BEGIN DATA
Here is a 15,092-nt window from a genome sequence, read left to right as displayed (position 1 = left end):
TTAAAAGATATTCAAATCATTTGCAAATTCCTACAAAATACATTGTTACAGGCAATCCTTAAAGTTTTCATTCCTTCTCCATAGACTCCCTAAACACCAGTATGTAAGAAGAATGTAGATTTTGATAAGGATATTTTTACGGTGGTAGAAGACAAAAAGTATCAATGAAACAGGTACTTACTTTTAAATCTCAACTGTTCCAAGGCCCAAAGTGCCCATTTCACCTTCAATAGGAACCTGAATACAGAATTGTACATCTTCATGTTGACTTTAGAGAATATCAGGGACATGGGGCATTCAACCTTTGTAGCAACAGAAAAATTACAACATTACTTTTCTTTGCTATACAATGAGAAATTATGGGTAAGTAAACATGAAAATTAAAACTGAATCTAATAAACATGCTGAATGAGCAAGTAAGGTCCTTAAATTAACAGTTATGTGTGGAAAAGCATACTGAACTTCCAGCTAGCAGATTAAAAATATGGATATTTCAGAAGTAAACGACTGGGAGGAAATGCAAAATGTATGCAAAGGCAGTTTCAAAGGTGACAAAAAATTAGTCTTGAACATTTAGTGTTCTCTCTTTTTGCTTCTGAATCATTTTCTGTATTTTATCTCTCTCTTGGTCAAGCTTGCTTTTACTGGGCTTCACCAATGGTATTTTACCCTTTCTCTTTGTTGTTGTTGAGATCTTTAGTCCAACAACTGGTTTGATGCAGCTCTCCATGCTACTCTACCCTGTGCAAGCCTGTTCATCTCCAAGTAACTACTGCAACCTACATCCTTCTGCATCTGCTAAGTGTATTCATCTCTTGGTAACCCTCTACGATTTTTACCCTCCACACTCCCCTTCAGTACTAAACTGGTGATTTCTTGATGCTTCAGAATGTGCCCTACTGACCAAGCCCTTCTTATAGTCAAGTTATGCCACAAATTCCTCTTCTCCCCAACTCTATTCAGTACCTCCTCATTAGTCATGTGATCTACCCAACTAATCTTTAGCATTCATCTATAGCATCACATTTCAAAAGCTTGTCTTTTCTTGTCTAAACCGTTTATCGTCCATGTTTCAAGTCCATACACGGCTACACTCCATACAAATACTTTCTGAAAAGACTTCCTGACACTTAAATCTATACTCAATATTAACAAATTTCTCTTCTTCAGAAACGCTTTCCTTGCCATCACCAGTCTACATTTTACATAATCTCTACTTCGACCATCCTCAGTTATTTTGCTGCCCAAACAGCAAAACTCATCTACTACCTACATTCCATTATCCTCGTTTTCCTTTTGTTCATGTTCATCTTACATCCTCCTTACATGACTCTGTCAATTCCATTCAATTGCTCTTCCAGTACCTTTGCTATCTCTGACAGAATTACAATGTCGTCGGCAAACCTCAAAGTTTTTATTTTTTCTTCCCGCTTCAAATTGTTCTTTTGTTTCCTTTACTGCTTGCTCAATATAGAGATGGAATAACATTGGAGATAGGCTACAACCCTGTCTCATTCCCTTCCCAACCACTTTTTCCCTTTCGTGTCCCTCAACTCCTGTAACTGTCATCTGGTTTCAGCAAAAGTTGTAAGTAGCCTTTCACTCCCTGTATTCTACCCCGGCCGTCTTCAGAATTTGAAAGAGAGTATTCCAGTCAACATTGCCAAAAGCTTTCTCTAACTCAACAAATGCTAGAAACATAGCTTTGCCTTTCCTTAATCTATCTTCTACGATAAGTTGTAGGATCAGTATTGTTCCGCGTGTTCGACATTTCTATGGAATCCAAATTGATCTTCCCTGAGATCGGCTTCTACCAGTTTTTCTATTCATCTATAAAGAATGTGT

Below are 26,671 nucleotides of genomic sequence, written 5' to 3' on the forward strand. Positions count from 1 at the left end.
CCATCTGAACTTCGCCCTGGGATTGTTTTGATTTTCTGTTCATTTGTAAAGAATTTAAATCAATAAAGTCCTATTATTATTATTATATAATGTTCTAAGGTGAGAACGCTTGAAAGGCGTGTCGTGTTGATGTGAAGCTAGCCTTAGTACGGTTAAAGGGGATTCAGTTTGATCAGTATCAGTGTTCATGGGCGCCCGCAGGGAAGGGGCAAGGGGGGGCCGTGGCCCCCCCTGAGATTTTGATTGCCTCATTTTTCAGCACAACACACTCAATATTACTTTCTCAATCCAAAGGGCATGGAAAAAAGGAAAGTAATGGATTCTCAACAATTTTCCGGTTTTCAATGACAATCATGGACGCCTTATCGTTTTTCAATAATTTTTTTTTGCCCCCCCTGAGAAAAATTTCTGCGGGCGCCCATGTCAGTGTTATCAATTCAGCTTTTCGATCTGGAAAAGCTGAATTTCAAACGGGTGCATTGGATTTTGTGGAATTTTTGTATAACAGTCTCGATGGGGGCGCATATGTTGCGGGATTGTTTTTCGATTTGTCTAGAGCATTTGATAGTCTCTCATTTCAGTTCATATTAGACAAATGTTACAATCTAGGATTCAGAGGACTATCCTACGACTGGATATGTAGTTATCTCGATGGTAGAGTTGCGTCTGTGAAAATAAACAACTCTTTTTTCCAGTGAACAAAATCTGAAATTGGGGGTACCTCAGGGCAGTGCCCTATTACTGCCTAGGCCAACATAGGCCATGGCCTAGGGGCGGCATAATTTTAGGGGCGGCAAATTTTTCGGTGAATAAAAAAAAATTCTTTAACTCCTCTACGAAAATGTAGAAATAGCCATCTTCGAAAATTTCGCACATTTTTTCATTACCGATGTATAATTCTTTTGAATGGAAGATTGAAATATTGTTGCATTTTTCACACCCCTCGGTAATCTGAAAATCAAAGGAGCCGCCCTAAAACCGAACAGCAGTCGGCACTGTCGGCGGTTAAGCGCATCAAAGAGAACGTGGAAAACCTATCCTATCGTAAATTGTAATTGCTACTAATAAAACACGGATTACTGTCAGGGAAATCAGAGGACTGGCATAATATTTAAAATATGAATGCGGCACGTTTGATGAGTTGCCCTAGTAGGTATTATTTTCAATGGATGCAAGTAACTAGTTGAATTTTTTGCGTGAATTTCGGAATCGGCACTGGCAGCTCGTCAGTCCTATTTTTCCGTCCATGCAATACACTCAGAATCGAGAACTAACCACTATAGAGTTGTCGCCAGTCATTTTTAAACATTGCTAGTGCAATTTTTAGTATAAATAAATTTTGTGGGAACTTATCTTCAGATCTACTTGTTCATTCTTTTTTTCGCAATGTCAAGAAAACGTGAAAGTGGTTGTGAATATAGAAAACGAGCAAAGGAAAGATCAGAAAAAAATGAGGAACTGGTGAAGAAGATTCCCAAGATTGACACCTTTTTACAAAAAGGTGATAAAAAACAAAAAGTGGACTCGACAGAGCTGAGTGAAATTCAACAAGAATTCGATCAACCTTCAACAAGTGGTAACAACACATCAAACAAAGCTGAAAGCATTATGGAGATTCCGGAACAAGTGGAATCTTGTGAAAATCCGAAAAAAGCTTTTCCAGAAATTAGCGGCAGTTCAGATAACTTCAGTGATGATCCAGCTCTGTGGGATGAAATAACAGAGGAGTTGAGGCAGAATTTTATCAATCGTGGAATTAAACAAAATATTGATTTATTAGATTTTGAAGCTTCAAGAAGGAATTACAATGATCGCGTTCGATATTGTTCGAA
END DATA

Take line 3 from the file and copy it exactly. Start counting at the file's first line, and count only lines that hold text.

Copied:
Below are 26,671 nucleotides of genomic sequence, written 5' to 3' on the forward strand. Positions count from 1 at the left end.